Lupine

Lupine

glorious

in a burned-out field

anyway

 

Hope

tenacious

in my burned-over heart

yet

 

Why are you in despair, O my soul? And why have you become disturbed within me? Hope in God, for I shall yet praise Him, The help of my countenance and my God.      Psalm 42:11 (NASB)

Yet this I call to mind and therefore I have hope: Because of the LORD’s great love we are not consumed, for his compassions never fail. They are new every morning; great is your faithfulness.     Lamentations 3:21-23 (NIV)

 

Image, Lupine Amongst the Burn Pile by Alan Levine https://www.flickr.com/photos/cogdog/26676650031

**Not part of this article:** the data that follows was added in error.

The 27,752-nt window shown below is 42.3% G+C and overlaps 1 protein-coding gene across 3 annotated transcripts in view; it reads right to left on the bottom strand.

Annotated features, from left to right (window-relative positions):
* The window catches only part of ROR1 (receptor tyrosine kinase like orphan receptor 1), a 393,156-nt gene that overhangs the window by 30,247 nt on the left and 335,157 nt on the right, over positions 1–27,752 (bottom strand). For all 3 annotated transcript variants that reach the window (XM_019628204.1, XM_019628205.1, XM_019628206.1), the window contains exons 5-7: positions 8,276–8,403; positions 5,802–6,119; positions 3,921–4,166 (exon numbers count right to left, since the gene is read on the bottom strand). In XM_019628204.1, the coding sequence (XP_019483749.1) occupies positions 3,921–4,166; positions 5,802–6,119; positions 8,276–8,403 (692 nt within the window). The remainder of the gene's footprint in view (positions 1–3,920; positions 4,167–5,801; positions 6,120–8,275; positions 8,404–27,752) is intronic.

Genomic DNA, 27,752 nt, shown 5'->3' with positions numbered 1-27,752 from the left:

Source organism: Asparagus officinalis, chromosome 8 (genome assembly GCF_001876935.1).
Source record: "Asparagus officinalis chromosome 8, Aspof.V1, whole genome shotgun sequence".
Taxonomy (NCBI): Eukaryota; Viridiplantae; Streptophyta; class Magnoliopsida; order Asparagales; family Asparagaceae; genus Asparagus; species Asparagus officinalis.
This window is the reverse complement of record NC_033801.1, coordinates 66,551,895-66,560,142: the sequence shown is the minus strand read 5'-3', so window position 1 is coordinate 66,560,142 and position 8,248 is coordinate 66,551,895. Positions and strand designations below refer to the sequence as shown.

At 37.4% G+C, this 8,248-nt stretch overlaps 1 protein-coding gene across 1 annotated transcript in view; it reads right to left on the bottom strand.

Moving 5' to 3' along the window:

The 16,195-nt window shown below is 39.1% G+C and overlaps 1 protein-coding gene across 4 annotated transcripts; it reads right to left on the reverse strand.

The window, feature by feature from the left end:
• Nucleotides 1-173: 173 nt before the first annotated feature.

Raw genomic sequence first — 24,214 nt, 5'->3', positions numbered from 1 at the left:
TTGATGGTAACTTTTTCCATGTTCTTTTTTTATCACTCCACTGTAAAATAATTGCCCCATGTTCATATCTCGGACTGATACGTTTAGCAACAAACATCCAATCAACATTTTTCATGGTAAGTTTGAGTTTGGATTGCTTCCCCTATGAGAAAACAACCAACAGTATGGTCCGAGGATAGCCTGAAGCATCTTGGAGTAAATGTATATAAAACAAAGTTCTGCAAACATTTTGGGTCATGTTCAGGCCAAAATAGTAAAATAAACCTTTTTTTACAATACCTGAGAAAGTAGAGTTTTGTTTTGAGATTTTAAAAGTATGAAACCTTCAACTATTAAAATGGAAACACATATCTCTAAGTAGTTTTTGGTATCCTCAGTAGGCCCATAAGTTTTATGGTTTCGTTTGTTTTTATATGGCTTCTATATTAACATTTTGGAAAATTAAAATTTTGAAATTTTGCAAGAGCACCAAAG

Happy to Be Odd

It is the Spirit who gives eternal life. Human effort accomplishes nothing. And the very words I have spoken to you are spirit and life. John 6:63 (NLT)

The Holy Spirit highlighted two verses to me this morning in my devotional time. One was the above verse and the other was Psalm 107:30 (NLT):

He calmed the storm to a whisper and stilled the waves. What a blessing was that stillness as he brought them safely into harbor!

I have been in a perfect storm of human effort lately trying to take care of hurting and helpless family members. So, these verses meant a lot to me. But there was more (always more grace from God!). After reading and praying each morning I then catch up on the blogs I follow. The following snippets are quotes from my inbox. Do you think the Lord is trying to tell me something? (A rhetorical question accompanied by a big smile.)

Lord, You will establish peace for us, for You have also done all our work for us. Isaiah 26:12 (NIV)